Change is a problem to solve

When a career enjoyed for decades begins to feel tedious and uninspiring, thoughts often turn to making a career u-turn and embarking on something fresh and meaningful. But the idea of abandoning the familiar to try something new can be terrifying.

Featured in the New Zealand Herald, 10 February 2018. By Raewyn Court

Melissa Jenner founded her company START Now to help people address just such insecurities when considering a new career or launching a business.

Keen to one day have a business of her own, Jenner wanted to first experience a variety of roles, corporations, industries and countries. In New York in 2001, as global vice-president of marketing for Wall St traders Cantor Fitzgerald, she survived the terror attack on the World Trade Centre in their ground floor offices. “It was a remarkable first-hand experience of terrorism and subsequent business recovery.”

Returning to New Zealand after 11 years, Jenner worked for NZ Trade and Enterprise as director of their Better by Design programme and trained at Stanford d.school in human-centred design/design thinking (HCD/DT). Then in 2015, with 25 years of corporate experience behind her, Jenner finally became her own boss. “My purpose became helping others find their purpose, leveraging the experience I had gained from ‘pivoting’ multiple times in my career and the toolbox of HCD/DT.”

Jenner describes “design thinking” as both a process and a set of behaviours that enables people to solve complex, challenging, multi-dimensional problems. “It involves understanding the problem, defining it, and generating many possible ideas for solving it. Then, using decision-making and prioritisation techniques, deciding on a direction and building a prototype to test and validate whether the idea will work.”

She says it’s vital to choose the right idea and be confident that it will work, and then to have a plan and a good process.

“Changing careers is essentially just a complex problem to solve. People know when they’re unhappy and need change, they just haven’t identified what that is and why they want it and how to make it. They also have to know their constraints and the risks they’re prepared to take, and these are all critical to finding a new way forward.”

Jenner says a decision to change careers usually comes down to a “trigger” event that spurs people to act. “Whether it’s a significant birthday, sickness, redundancy, an intolerable work event or an inheritance — all are catalysts.”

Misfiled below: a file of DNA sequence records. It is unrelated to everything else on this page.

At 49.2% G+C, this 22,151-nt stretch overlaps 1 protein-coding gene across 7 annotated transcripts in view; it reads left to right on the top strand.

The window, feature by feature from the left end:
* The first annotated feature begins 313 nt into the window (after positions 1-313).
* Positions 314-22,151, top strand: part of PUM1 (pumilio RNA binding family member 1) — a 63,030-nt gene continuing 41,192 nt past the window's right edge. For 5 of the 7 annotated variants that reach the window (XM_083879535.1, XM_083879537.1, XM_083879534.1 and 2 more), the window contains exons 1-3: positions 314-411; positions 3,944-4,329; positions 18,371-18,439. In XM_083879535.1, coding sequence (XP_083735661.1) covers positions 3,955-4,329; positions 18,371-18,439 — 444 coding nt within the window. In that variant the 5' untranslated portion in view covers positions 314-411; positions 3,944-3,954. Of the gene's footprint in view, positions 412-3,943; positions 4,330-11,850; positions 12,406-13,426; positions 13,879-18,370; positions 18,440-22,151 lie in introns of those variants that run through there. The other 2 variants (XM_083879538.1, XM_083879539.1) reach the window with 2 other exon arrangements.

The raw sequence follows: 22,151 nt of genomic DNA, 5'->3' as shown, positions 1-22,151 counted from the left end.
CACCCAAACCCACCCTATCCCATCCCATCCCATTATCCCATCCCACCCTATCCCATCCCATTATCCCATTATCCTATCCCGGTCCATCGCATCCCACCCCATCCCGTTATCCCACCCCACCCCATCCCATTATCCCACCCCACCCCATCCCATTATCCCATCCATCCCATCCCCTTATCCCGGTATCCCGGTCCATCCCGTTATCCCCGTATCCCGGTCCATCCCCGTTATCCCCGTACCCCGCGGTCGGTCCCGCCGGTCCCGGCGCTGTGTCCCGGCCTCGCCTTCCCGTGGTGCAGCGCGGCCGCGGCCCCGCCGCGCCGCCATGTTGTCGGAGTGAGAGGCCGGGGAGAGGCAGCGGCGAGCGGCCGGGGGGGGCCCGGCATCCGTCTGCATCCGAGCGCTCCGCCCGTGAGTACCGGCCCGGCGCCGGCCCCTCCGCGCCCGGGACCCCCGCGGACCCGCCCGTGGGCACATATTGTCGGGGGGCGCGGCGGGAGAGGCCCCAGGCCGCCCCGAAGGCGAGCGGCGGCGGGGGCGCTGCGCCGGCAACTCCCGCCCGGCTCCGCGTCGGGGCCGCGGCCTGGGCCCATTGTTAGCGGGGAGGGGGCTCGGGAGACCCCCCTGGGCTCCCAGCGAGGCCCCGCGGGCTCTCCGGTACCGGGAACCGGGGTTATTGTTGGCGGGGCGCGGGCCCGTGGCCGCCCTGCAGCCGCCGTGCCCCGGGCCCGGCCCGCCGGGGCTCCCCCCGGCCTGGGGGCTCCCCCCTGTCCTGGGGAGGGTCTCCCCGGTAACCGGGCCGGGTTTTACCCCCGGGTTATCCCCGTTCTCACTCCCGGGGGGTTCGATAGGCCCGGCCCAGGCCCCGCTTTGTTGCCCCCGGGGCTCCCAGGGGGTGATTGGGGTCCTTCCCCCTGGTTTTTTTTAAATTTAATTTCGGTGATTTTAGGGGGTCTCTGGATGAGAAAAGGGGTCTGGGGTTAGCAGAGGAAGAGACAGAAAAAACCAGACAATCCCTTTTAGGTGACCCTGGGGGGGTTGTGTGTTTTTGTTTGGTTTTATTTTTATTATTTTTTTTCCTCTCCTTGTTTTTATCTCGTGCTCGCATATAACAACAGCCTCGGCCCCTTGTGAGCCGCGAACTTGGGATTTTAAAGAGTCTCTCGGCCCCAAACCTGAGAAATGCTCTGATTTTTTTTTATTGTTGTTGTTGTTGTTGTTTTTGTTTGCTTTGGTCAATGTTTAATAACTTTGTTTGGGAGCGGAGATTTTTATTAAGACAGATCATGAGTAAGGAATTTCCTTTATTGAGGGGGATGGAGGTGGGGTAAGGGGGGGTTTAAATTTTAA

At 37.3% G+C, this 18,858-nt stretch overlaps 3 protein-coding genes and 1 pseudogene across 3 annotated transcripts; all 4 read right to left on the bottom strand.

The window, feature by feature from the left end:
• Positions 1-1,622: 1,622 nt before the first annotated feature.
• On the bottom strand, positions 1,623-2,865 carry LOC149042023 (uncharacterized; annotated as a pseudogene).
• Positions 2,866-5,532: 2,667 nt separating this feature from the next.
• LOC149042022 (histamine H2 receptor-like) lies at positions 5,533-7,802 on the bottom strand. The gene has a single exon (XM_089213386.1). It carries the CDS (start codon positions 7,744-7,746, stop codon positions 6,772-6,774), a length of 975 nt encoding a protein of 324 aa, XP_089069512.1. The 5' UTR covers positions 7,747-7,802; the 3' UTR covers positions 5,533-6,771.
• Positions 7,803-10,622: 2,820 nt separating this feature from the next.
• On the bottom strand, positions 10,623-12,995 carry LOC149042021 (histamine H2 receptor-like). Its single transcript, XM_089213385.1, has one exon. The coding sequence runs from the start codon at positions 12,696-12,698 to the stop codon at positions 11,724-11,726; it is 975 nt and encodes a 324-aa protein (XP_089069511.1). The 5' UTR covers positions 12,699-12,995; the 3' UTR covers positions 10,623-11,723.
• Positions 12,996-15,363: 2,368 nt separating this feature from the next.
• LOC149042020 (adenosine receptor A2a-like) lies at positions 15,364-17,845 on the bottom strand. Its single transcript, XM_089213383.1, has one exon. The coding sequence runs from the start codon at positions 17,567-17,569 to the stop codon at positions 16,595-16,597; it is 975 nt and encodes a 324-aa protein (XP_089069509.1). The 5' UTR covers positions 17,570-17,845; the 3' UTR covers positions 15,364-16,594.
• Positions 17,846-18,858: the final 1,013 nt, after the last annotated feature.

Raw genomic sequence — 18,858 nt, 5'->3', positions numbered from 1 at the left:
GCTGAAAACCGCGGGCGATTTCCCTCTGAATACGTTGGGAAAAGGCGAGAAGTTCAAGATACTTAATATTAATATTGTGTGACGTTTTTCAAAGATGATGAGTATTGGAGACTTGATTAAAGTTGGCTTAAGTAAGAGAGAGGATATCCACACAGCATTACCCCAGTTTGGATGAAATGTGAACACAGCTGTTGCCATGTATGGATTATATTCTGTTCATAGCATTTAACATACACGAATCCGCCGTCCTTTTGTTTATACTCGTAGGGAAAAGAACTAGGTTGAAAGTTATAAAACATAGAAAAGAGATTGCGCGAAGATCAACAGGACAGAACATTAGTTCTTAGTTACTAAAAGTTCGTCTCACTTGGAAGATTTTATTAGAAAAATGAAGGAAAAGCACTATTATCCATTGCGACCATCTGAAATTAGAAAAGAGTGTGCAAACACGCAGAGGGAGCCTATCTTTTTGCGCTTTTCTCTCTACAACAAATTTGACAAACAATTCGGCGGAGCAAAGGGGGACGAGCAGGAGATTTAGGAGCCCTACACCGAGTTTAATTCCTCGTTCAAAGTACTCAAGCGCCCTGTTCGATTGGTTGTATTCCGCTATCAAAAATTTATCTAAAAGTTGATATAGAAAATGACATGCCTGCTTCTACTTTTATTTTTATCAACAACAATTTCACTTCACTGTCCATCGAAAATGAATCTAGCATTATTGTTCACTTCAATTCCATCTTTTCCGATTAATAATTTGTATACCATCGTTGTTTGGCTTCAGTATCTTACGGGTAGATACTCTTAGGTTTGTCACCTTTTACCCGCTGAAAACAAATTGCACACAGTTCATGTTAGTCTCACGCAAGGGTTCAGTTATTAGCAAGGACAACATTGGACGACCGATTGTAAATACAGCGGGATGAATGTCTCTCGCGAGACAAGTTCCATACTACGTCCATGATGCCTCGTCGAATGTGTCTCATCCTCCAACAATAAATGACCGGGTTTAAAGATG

She says most people are looking to change for three main reasons:

Meaning:People want their work to align to their personal values and sense of identity, and if the organisation doesn’t live up to that, people will leave.
Flexibility: Increasingly, people are looking for more agile ways of working: an ability to work from home, to combine two jobs, to work more flexible hours.
Creativity: People need to learn, grow and express their creativity, but many people are creative — and frustrated. We’re not creating the jobs people want to do, which is increasingly a cross-functional role where experience in a core “craft” can be augmented with creativity.

“If you have a stable career, leaving it all behind can feel risky and reckless,” says Jenner. “But you have to ask yourself, ‘how will I know if I don’t try?’.”

Overcoming risk: “The way to overcome risk is to minimise the likelihood of failing, through testing and experimentation. Before leaving a comfortable, high-paid executive role to start up a new unproven business, make sure you have a plan to prototype your idea and have honestly tested it.”

Making time: “Nothing will change if you don’t dedicate time to exploring alternative future pathways. You need to treat career change like a business project, and that means assigning time to work on your plan.”

Planning: “Nothing happens without a plan. You can’t just chance it. Each day that goes by is valuable time that could be spent augmenting your current reality with your new.”

Augmentation: “You might not actually need to change careers. Look at augmenting your current work by expressing your creativity or building an alternative career alongside your existing work. This can be a safer way for people who have large commitments to find happiness.”

Courage: “You have to believe you can. Surround yourself with supportive people — you will need them! Be prepared for your vision to change and your plan to pivot. Have patience and belief, but be prepared for it to take longer than you imagined.”

In Jenner’s view, the greatest challenges in becoming your own boss are:

Motivation: “You must be hugely motivated by your cause or idea. The key is to find something you love, you can do, the world needs, and is lucrative. If your idea ticks all these boxes, go for it.”

Time: “You have to view time as your greatest commodity. Work when you have the energy and wherever you get most satisfaction. Your work and personal life will become blended, but try to keep personal space and time.”

Cashflow: “You’ll need a good buffer to get started, and you must be really good at managing your cashflow, daily. You will have times when you don’t earn anything and other times when you have too much work. You’ll need a good accountant and initially a good friendly “adviser” to guide you. You will need to be comfortable with debt. Watching the cash is key.”

“Work can contribute greatly to our personal wellbeing, but it can silently change. I see many people who are “the frog in the boiling pot”. They sense the water is getting warmer, but they cling to the hope that it will return to how it was. It rarely does. The longer you stay in the boiling water, the harder it is to get out. Start working on your plan as soon as you sense things aren’t working. “

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